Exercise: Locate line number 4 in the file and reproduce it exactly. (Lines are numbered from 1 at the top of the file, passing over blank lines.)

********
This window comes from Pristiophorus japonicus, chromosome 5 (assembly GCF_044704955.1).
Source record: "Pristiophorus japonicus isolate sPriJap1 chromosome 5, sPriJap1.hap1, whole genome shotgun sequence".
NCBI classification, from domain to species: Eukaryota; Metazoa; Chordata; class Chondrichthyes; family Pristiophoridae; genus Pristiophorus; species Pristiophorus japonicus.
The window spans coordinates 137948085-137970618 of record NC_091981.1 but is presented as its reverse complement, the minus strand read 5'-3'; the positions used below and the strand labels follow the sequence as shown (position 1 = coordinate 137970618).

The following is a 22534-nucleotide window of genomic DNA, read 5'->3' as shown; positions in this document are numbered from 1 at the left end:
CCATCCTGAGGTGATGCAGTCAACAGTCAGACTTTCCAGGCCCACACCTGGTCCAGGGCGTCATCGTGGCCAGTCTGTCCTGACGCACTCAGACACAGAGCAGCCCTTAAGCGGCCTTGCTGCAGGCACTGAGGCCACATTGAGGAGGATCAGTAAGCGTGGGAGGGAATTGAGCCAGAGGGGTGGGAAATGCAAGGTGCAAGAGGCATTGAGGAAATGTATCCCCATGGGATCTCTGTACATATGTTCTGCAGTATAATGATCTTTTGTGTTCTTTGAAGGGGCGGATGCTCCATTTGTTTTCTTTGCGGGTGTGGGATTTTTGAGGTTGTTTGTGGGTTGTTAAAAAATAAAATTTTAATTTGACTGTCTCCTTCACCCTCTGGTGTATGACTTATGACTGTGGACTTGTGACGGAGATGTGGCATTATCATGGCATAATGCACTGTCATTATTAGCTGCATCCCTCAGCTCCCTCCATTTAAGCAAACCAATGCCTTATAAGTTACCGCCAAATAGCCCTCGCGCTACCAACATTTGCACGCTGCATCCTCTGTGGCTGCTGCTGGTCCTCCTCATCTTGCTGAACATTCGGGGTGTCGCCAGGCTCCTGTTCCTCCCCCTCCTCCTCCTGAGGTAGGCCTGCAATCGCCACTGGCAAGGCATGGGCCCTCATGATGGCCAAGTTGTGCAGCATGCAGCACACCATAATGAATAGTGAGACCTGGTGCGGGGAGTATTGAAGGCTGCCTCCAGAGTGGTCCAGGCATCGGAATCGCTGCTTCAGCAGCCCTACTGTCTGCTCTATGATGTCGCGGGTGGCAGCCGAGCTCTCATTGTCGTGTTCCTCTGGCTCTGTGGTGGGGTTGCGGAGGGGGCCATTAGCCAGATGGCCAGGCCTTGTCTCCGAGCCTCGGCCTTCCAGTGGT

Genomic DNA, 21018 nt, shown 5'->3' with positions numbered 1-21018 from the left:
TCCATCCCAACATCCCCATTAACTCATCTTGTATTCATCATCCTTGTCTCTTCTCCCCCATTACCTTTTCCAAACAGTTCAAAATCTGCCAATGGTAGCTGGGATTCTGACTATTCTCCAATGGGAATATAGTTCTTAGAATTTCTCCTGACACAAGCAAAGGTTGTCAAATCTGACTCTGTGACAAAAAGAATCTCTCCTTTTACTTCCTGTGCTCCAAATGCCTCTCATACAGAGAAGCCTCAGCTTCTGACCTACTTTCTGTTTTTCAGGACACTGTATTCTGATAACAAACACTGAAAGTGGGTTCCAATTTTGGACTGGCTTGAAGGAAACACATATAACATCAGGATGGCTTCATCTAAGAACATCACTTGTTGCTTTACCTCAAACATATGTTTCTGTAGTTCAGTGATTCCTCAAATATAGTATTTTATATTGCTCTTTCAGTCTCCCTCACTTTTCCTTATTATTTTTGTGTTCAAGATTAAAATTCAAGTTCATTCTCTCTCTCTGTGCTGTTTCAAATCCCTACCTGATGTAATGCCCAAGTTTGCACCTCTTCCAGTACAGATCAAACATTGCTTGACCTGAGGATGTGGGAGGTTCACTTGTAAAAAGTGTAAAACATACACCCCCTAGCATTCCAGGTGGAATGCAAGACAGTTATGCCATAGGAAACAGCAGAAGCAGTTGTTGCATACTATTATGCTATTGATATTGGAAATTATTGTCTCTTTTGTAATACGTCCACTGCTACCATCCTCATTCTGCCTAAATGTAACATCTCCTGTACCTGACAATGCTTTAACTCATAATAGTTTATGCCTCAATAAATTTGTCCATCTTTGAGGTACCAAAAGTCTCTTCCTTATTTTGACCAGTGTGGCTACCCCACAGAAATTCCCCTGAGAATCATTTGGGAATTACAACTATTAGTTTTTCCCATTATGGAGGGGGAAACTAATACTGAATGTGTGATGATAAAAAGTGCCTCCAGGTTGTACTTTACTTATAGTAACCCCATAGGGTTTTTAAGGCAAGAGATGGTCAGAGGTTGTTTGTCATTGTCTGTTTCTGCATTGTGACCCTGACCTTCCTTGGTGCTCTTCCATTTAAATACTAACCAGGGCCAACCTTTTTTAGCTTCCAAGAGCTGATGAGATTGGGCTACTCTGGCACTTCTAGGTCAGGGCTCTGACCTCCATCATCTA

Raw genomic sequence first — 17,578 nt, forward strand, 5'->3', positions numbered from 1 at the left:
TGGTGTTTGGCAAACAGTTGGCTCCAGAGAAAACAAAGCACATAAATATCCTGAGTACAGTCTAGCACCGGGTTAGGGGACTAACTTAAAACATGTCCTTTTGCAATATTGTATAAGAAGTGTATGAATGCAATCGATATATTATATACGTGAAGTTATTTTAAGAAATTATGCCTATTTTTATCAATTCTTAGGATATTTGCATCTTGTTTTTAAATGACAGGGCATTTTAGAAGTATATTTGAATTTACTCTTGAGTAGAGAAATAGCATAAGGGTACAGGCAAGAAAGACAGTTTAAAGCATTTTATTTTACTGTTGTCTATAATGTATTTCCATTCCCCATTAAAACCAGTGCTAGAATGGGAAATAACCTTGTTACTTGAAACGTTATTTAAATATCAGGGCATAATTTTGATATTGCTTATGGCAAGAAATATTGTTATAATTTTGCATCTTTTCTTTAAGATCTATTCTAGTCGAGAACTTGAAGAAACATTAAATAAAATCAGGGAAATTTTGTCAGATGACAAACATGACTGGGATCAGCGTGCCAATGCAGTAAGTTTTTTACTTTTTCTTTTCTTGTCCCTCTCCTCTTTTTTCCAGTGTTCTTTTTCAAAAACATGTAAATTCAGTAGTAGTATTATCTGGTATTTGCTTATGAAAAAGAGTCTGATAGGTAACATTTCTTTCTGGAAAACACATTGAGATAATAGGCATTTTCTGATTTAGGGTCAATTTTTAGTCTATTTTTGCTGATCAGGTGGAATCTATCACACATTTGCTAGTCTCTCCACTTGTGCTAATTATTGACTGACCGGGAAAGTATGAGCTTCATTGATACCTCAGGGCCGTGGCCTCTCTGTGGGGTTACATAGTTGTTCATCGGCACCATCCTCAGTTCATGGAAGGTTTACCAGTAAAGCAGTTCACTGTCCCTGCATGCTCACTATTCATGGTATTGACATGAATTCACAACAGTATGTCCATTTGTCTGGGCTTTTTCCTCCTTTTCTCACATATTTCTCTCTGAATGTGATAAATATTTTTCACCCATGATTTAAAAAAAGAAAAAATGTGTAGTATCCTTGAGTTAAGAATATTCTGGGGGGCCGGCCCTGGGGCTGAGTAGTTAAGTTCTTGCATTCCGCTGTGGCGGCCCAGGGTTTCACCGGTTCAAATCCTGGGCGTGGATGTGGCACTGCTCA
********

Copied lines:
The window spans coordinates 137948085-137970618 of record NC_091981.1 but is presented as its reverse complement, the minus strand read 5'-3'; the positions used below and the strand labels follow the sequence as shown (position 1 = coordinate 137970618).